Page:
Winning levels at the New Orleans Academic Games League: Presidents – Individual: Truxillo placed second out of 28 competitors; On-Sets – Individual: Anderson and Truxillo placed third out of 26 competitors. Dominican’s Academic Games club moderators are Spencer Schnell and Monica Haag.

Academic Games is a competition in the U.S. in which players win by out-thinking each other in mathematics, language arts, and social studies. Formal tournaments are organized by local leagues, and on a national level by the Academic Games Leagues of America. Started in 1966, the New Orleans Academic Games League inspires students to become critical thinkers through friendly competition, open to all schools and individuals,  in challenging mathematics, language arts, and social studies games. Students in Grades 4 through 12 from over 20 schools in the Greater New Orleans metro area compete in the New Orleans Academic Games League each school year.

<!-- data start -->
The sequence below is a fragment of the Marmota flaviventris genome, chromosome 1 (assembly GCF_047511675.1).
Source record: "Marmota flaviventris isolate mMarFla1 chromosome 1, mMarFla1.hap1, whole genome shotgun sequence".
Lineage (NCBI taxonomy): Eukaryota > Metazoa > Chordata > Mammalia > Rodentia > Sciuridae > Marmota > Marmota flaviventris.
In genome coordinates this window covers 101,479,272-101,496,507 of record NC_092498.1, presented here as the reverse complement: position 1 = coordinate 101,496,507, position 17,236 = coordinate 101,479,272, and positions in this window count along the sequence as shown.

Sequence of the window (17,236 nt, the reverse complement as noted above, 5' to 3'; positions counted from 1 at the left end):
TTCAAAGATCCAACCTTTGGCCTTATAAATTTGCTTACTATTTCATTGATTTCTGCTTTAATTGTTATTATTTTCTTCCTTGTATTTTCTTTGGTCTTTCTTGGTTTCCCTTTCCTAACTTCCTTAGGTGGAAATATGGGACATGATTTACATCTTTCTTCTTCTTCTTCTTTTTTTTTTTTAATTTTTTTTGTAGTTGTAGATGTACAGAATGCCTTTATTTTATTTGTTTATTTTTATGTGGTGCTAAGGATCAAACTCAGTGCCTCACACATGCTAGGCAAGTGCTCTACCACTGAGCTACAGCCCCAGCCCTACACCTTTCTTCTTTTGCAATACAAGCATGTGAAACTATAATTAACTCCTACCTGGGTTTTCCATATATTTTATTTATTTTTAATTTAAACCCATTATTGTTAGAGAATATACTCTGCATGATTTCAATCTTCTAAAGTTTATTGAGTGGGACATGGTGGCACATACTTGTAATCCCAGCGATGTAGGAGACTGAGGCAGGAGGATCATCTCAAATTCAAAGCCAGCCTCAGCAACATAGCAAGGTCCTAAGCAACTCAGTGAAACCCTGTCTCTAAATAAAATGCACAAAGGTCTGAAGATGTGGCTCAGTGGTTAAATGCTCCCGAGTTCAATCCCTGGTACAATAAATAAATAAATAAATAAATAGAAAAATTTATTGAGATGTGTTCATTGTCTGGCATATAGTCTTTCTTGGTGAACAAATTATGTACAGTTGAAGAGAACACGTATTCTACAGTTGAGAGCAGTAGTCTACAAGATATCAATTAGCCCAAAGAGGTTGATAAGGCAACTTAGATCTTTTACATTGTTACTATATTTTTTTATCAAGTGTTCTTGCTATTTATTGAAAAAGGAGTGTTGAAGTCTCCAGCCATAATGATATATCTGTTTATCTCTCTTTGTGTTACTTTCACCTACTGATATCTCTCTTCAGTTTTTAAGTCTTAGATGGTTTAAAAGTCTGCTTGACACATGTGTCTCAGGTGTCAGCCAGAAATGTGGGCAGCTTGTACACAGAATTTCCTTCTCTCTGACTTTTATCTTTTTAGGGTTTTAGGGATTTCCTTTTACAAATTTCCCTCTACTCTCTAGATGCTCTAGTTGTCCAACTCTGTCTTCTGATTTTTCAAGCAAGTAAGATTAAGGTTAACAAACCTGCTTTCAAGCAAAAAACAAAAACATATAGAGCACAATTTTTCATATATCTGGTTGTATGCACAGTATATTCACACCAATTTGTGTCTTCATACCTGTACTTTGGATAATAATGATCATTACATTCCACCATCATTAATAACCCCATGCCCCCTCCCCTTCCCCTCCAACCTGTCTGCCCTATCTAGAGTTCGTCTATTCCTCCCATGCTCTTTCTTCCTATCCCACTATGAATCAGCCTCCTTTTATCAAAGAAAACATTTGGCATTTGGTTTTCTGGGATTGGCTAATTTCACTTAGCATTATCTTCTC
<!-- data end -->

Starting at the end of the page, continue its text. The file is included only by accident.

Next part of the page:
Posted in News

Blessing of Memorial to Enslaved Persons, A Reflection on John 16:12-13

Reflection by Elaine Riley, OPA

When the Spirit of Truth comes, the Spirit will guide you to all truth. John 16:13

As I reflect upon this memorial dedication to the enslaved, I’m reminded how this dedication’s origin was really formed at the reconciliation service held in Bardstown, KY, in 2000.

Little could have anyone ever imagined that this reconciliation service would be the key element used in calling forth the Spirit of Truth, as Sr. Joan Scanlon, then piesident of the Dominican Sisters of St. Catharine, formally acknowledgd and
ask forgiveness for the owning slaves.

As the Sisters took this first crucial step, it would require profound courage in acknowledging the truth, to apologize and ask forgiveness for the truth, and to take ownership of the truth. Once this acknowledgement was spoken, the SPIRIT OF TRUTH emerged. This was our first encounter of witnessing the SPIRIT OF TRUTH challenging the Order who preached the Truth, to tell the Truth. Because for many years this “Unspoken Truth” was allowed to lie dormant within the Dominican Family’s historical archives.

But just as there’s an appointed time for everything, the Spirit of Truth would have to wait patiently before guiding